Market segmentation is never perfectly complete. You know you’ve zoomed in enough on a particular segment when an additional level of granularity doesn’t tell you anything new. And you’re in a good place if the segments you’re focusing on today function at a high velocity and at high margins relative to other opportunities. When considering new verticals or geographies, always ask whether resources applied against this new target profile could be better utilized growing share in an existing market, resulting in greater revenue or profitability. And even if the answer is “yes,” will entering this new market strategically benefit the company in some other way? The bottom line is that the process is never static: The key is to test your hypotheses against the data, customer conversations and market research and then iterate.
Prioritizing segmentation can lead to creative solutions. These exercises don’t always entail eliminating segments, but potentially deploying bespoke GTM strategies within existing segments. In a prior sales leadership role, I was part of a team that believed we were investing sizable resources trying to penetrate the lower end of the SMB segment, resulting in small deals with even smaller ROI. Management considered eliminating these customer profiles from our core market segmentation strategy. Instead, I proposed creating a new GTM approach for this segment, with a tailored pricing package that required fewer pre-sale resources, thus improving our projected ROI. By gaining clarity through our segmentation exercise, we learned that we didn’t need to pivot away from certain customers but could shift our strategy to improve margins. As a result, we were able to retain these customers as they grew in value over time, while also improving profitability.
Adapting to unleash growth
While a company’s core business strategy often drives its segmentation strategy, the reverse can be true: A well-tuned segmentation strategy can actually inform and improve the overall business strategy. Change is a constant, and the same should be said for market segmentation. It is critical for B2B companies to keep a pulse on their target customers to ensure they’re serving their needs and driving value creation. By getting crystal-clear on their ideal customer profiles, B2B companies can precisely define themselves in the market, build brand awareness, close more deals and better serve customers. Teams can align internally, and resources can flow to where they’re most efficiently deployed. And companies can stay competitive at a time when customers are looking to do more with less.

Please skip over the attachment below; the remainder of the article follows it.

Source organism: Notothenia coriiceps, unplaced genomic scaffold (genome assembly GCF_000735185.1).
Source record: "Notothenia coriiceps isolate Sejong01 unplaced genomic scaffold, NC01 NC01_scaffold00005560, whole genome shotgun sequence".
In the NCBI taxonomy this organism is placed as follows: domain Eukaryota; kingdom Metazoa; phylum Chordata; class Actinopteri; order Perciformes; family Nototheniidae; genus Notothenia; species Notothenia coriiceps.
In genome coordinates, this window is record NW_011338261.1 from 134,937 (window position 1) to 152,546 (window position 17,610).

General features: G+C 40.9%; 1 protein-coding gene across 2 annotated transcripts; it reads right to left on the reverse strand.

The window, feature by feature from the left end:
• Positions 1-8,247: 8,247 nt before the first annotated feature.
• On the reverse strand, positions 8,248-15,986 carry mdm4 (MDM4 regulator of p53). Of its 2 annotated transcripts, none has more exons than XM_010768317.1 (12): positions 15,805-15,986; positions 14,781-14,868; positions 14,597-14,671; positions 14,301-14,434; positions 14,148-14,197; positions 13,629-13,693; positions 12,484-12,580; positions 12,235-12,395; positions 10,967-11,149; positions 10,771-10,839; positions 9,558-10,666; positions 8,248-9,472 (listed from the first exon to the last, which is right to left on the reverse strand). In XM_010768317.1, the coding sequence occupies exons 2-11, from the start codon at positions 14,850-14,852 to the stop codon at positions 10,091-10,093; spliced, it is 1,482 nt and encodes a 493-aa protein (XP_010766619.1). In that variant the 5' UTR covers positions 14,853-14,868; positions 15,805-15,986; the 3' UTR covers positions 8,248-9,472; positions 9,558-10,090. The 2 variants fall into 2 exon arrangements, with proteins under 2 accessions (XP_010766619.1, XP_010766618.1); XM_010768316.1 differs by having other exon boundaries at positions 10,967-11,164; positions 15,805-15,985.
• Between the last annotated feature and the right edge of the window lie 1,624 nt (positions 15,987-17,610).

At WestCap, we typically invest in growth-stage companies that have already established a product-market fit. So as part of our mission to help them unlock scale, we help management teams focus on their core audience while evaluating new opportunities and markets. Our team of experienced leaders across Marketing, Sales, Customer Success and beyond roll up their sleeves to help our portfolio companies put the right systems and processes in place to achieve their potential. Market segmentation may be fundamental, but it remains a critical piece of the puzzle.
About Nick Pompeo
Nick Pompeo is a Vice President at WestCap, serving the firm’s Strategic Operators Group. He leads WestCap’s Sales & GTM practice, partnering with its portfolio companies to accelerate revenue growth by helping build world-class sales teams that can execute at scale. Prior to joining WestCap in 2020, Nick led East Coast Sales at Looker, where he oversaw 10x ARR growth. Upon Google’s acquisition of Looker in 2019, he then helped lead and execute the GTM integration strategy between Looker’s and Google’s sales teams. Connect with Nick on LinkedIn.
The above is provided as an illustrative example and designed to demonstrate the benefits to portfolio companies of partnering with us. The information is aimed at prospective portfolio companies and not intended to solicit investors, or an offer to purchase any securities. The experiences highlighted may not necessarily represent or be indicative of current, past or future results and experiences with portfolio companies.